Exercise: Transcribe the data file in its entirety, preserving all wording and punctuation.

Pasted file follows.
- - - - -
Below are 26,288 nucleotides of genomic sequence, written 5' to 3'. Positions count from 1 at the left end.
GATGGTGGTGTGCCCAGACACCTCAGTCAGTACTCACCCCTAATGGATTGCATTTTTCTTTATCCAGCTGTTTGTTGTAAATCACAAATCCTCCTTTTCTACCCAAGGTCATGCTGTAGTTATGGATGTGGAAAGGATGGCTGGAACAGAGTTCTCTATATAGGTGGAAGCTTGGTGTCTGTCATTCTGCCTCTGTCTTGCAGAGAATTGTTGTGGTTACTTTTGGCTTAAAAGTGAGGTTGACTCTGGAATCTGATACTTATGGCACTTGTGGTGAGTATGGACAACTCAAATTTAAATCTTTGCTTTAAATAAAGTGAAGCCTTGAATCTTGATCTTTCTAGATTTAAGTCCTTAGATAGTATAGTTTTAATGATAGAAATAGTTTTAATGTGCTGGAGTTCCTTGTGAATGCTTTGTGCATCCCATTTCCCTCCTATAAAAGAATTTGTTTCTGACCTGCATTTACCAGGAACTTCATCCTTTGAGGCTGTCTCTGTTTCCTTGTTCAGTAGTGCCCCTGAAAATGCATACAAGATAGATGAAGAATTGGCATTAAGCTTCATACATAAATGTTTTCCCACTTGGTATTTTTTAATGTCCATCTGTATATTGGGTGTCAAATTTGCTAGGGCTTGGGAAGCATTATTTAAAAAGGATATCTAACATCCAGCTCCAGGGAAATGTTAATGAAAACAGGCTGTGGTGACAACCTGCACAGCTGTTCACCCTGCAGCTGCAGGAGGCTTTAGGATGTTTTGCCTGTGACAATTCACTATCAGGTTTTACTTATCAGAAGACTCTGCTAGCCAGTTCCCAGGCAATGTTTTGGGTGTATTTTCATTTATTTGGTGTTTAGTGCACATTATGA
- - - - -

Below are 26,288 nucleotides of genomic sequence, written 5' to 3'. Positions count from 1 at the left end.
GATGGTGGTGTGCCCAGACACCTCAGTCAGTACTCACCCCTAATGGATTGCATTTTTCTTTATCCAGCTGTTTGTTGTAAATCACAAATCCTCCTTTTCTACCCAAGGTCATGCTGTAGTTATGGATGTGGAAAGGATGGCTGGAACAGAGTTCTCTATATAGGTGGAAGCTTGGTGTCTGTCATTCTGCCTCTGTCTTGCAGAGAATTGTTGTGGTTACTTTTGGCTTAAAAGTGAGGTTGACTCTGGAATCTGATACTTATGGCACTTGTGGTGAGTATGGACAACTCAAATTTAAATCTTTGCTTTAAATAAAGTGAAGCCTTGAATCTTGATCTTTCTAGATTTAAGTCCTTAGATAGTATAGTTTTAATGATAGAAATAGTTTTAATGTGCTGGAGTTCCTTGTGAATGCTTTGTGCATCCCATTTCCCTCCTATAAAAGAATTTGTTTCTGACCTGCATTTACCAGGAACTTCATCCTTTGAGGCTGTCTCTGTTTCCTTGTTCAGTAGTGCCCCTGAAAATGCATACAAGATAGATGAAGAATTGGCATTAAGCTTCATACATAAATGTTTTCCCACTTGGTATTTTTTAATGTCCATCTGTATATTGGGTGTCAAATTTGCTAGGGCTTGGGAAGCATTATTTAAAAAGGATATCTAACATCCAGCTCCAGGGAAATGTTAATGAAAACAGGCTGTGGTGACAACCTGCACAGCTGTTCACCCTGCAGCTGCAGGAGGCTTTAGGATGTTTTGCCTGTGACAATTCACTATCAGGTTTTACTTATCAGAAGACTCTGCTAGCCAGTTCCCAGGCAATGTTTTGGGTGTATTTTCATTTATTTGGTGTTTAGTGCACATTATGA